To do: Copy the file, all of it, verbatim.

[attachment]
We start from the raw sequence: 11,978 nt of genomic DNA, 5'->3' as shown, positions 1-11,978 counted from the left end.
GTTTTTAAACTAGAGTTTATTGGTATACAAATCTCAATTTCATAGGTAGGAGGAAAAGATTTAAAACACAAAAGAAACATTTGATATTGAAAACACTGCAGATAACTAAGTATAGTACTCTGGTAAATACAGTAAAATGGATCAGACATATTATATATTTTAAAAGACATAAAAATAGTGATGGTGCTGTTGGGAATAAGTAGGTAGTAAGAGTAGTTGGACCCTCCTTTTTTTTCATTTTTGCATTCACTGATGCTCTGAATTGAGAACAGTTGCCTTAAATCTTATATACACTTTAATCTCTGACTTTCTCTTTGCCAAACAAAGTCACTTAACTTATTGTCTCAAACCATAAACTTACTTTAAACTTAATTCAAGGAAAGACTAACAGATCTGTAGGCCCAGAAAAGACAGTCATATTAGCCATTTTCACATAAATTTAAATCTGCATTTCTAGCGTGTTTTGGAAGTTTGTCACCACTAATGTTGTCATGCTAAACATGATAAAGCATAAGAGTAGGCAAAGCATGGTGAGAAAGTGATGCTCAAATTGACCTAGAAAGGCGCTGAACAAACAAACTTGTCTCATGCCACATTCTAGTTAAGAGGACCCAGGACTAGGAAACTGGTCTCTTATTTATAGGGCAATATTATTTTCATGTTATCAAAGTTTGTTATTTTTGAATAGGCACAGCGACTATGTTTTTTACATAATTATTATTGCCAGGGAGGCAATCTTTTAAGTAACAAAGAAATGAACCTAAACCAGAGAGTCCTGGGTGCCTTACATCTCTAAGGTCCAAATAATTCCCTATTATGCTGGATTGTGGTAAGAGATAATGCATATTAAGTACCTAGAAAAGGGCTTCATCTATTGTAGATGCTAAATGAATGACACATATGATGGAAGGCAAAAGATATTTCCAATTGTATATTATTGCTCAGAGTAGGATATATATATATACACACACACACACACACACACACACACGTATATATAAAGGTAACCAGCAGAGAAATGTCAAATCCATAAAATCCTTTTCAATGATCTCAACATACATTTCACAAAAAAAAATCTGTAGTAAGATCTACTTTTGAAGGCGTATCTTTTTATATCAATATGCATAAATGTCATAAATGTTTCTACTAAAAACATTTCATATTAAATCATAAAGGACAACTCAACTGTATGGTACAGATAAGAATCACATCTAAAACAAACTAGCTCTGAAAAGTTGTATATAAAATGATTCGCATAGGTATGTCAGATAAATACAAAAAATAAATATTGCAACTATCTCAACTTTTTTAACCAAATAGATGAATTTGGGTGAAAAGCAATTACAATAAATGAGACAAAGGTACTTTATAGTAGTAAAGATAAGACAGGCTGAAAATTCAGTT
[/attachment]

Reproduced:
We start from the raw sequence: 11,978 nt of genomic DNA, 5'->3' as shown, positions 1-11,978 counted from the left end.
GTTTTTAAACTAGAGTTTATTGGTATACAAATCTCAATTTCATAGGTAGGAGGAAAAGATTTAAAACACAAAAGAAACATTTGATATTGAAAACACTGCAGATAACTAAGTATAGTACTCTGGTAAATACAGTAAAATGGATCAGACATATTATATATTTTAAAAGACATAAAAATAGTGATGGTGCTGTTGGGAATAAGTAGGTAGTAAGAGTAGTTGGACCCTCCTTTTTTTTCATTTTTGCATTCACTGATGCTCTGAATTGAGAACAGTTGCCTTAAATCTTATATACACTTTAATCTCTGACTTTCTCTTTGCCAAACAAAGTCACTTAACTTATTGTCTCAAACCATAAACTTACTTTAAACTTAATTCAAGGAAAGACTAACAGATCTGTAGGCCCAGAAAAGACAGTCATATTAGCCATTTTCACATAAATTTAAATCTGCATTTCTAGCGTGTTTTGGAAGTTTGTCACCACTAATGTTGTCATGCTAAACATGATAAAGCATAAGAGTAGGCAAAGCATGGTGAGAAAGTGATGCTCAAATTGACCTAGAAAGGCGCTGAACAAACAAACTTGTCTCATGCCACATTCTAGTTAAGAGGACCCAGGACTAGGAAACTGGTCTCTTATTTATAGGGCAATATTATTTTCATGTTATCAAAGTTTGTTATTTTTGAATAGGCACAGCGACTATGTTTTTTACATAATTATTATTGCCAGGGAGGCAATCTTTTAAGTAACAAAGAAATGAACCTAAACCAGAGAGTCCTGGGTGCCTTACATCTCTAAGGTCCAAATAATTCCCTATTATGCTGGATTGTGGTAAGAGATAATGCATATTAAGTACCTAGAAAAGGGCTTCATCTATTGTAGATGCTAAATGAATGACACATATGATGGAAGGCAAAAGATATTTCCAATTGTATATTATTGCTCAGAGTAGGATATATATATATACACACACACACACACACACACACACACGTATATATAAAGGTAACCAGCAGAGAAATGTCAAATCCATAAAATCCTTTTCAATGATCTCAACATACATTTCACAAAAAAAAATCTGTAGTAAGATCTACTTTTGAAGGCGTATCTTTTTATATCAATATGCATAAATGTCATAAATGTTTCTACTAAAAACATTTCATATTAAATCATAAAGGACAACTCAACTGTATGGTACAGATAAGAATCACATCTAAAACAAACTAGCTCTGAAAAGTTGTATATAAAATGATTCGCATAGGTATGTCAGATAAATACAAAAAATAAATATTGCAACTATCTCAACTTTTTTAACCAAATAGATGAATTTGGGTGAAAAGCAATTACAATAAATGAGACAAAGGTACTTTATAGTAGTAAAGATAAGACAGGCTGAAAATTCAGTT